He added that "links to the Conservative Party... go on and on".
Mrs May told MPs: "As far as I'm aware the government has no current contracts with Cambridge Analytica or with the SCL group."
It all got a bit Carry On for a moment, as Tory MP Tom Pursglove asked the PM about plastic coffee cup waste.
"Perhaps if she is around afterwards. I might be able to give one to her," he asked Mrs May, who seemed to enjoy the double entendre.
The SNP's Drew Hendry brought up the alleged sell-out of the UK fishing industry in the EU transition agreement.
Labour's David Crausby asked about the safety of England fans travelling to Russia for the World Cup.
Here is what Daily Politics presenter Andrew Neil made of it:
And here is Laura Kuenssberg's verdict:
What the BBC's Parliamentary Correspondent Mark D'Arcy made of it:
Ho-hum. Another scrappy score draw in the Vauxhall Conference. The PM seemed surprised that Jeremy Corbyn chose to attack on council cuts - and his opening question on the woes of (Conservative controlled) Northamptonshire County Council, now effectively bankrupt and recommended for abolition, left her discomforted.
But as Mr Corbyn pivoted from Northants to Surrey and Leicestershire, Theresa May recovered herself and started citing examples of quitting Labour council leaders and Labour activists switching to her party. Maybe the fact that she had such obvious lines of retaliation available to her explained her surprise.
Perhaps Mr Corbyn's most effective moment came when he pointed to the impact of rising business rates - a subject that genuinely worries many Conservatives - but he did not press that attack very far. In many ways this was a prototypical May-Corbyn exchange - him: "cuts are bad…" Her: "Labour would be worse." Parliamentary artistry it isn't.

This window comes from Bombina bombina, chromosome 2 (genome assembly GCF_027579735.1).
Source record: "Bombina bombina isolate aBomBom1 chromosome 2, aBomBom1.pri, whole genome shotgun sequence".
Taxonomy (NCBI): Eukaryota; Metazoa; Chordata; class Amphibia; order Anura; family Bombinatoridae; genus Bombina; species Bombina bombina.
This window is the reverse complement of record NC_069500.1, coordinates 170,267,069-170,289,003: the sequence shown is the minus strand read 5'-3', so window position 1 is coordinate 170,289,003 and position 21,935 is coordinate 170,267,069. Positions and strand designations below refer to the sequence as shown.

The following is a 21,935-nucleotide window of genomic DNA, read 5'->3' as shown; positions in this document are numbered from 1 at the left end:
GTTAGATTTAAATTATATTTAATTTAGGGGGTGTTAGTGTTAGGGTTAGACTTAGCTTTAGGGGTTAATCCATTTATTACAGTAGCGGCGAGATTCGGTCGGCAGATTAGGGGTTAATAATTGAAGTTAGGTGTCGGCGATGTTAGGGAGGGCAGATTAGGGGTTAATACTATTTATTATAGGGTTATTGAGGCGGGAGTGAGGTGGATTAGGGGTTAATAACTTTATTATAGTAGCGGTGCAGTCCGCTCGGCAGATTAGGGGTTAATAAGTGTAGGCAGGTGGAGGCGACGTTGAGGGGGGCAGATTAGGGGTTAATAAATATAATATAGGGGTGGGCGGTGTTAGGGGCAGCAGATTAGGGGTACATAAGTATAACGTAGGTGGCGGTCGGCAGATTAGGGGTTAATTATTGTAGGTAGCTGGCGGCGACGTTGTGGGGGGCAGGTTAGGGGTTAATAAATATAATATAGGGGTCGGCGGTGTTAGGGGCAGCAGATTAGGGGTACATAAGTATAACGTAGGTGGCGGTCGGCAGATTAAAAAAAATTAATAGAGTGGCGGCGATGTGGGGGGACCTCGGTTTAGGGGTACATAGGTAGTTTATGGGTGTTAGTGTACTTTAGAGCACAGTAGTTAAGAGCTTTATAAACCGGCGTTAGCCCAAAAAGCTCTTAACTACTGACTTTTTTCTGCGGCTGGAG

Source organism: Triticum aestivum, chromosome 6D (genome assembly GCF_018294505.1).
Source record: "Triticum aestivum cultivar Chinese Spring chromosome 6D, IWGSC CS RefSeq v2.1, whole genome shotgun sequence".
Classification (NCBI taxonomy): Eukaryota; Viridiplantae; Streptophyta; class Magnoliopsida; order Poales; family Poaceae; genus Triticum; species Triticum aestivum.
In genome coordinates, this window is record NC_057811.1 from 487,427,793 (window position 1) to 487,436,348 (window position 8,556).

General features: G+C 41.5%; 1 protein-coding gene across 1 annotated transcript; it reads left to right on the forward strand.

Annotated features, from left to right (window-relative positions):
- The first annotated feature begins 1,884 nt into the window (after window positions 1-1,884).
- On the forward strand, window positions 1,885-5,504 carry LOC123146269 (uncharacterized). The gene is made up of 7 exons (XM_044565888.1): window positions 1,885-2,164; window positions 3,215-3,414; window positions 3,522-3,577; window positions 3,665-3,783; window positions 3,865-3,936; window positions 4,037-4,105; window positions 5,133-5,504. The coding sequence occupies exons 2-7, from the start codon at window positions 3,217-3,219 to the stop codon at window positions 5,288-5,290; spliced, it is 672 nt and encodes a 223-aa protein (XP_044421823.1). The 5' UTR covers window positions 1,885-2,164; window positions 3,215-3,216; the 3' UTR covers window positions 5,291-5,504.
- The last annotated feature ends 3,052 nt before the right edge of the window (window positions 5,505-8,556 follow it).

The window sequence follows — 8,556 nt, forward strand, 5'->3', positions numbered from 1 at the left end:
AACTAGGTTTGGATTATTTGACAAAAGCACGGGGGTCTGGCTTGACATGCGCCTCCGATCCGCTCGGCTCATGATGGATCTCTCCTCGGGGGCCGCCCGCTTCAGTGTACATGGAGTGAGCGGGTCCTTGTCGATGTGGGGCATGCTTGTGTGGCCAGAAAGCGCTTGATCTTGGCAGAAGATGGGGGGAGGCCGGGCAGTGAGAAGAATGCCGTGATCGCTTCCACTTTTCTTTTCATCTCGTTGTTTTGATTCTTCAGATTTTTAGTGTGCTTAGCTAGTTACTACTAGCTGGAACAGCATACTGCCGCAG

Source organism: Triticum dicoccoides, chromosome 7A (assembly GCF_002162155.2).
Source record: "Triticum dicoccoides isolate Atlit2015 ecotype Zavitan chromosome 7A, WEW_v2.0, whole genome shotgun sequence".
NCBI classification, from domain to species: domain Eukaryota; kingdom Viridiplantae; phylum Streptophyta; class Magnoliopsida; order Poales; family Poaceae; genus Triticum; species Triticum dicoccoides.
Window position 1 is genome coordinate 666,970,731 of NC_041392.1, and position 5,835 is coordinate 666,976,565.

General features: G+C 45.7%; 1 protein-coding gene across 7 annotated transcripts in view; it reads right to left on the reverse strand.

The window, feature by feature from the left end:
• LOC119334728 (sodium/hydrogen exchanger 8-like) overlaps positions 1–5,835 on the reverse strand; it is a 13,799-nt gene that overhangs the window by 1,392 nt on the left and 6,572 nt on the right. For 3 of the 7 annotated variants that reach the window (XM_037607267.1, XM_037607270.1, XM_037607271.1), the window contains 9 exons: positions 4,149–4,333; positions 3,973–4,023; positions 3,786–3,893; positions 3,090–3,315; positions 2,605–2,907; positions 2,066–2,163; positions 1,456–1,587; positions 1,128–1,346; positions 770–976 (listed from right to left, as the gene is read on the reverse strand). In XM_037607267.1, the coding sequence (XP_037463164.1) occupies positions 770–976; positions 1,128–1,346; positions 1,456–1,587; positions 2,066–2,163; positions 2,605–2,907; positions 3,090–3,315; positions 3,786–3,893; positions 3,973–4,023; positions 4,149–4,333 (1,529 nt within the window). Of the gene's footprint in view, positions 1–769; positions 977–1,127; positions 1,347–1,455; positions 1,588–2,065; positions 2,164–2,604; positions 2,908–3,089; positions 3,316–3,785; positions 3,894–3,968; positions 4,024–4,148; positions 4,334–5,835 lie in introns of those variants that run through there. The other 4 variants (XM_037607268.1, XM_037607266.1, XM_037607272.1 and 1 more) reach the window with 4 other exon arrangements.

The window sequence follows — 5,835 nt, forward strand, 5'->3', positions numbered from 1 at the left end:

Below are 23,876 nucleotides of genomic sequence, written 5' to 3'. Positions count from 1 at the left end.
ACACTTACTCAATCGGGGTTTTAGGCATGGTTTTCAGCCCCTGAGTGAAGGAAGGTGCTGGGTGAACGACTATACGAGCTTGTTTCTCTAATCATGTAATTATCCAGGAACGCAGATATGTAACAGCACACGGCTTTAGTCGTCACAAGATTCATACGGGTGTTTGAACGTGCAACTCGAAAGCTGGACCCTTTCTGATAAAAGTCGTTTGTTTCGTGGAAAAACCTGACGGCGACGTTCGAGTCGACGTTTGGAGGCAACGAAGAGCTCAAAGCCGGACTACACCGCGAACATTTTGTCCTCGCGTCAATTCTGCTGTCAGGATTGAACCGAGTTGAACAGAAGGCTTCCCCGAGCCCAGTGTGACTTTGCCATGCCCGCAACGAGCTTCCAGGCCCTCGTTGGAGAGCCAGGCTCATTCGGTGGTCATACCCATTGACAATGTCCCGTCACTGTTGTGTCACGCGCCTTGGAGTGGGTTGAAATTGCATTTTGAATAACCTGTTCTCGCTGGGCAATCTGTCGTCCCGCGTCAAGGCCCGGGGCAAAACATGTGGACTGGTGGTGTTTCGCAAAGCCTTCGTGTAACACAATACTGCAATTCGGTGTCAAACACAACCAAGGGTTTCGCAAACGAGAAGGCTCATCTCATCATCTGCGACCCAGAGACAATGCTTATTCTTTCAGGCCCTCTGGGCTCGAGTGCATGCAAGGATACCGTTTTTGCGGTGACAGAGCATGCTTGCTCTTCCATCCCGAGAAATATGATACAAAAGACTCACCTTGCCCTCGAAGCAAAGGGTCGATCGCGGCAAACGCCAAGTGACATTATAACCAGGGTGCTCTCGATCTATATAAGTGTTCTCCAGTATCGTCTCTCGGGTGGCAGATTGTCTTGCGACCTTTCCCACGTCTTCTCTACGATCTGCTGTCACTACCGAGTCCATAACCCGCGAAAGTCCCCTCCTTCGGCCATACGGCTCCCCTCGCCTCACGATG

Perhaps the most politically interesting aspect of this session was the exchanges on fisheries, The government knows it is in a difficult position over the transitional deal it has struck with the EU. Fishing communities which hoped to see Britain pull out of the Common Fisheries Policy on Brexit Day have been disappointed - and infuriated.
Scottish Conservative MPs, many of whom would lose their seats if their fisher-folk turned against them, are deeply worried and have already expressed their disappointment. There were discouraged from doing so again, today. But the intervention from Brexiteer ex-minister Mark Francois demonstrated that it is not just constituency interest that drives backbench Tory disquiet; there are plenty of Tories who are very disappointed on ideological grounds - and are putting down markers against a longer-term compromise of fishing rights after the transition.
The PM came prepared with a carefully-worded answer on this issue, but she knows it will not go away, and that she faces a real dilemma, because the electoral cost of failure on this issue could be a reverse of those vital Tory gains in Scotland.
The SNP's Drew Hendry cashed in on Tory discomfort, but his Leader, Ian Blackford, raised the Cambridge Analytica saga, detailing the links between the company and Conservative Party figures. The PM did not enjoy that - and it may have been Mr Blackford's most effective moment at PMQs since assuming the SNP's Westminster leadership.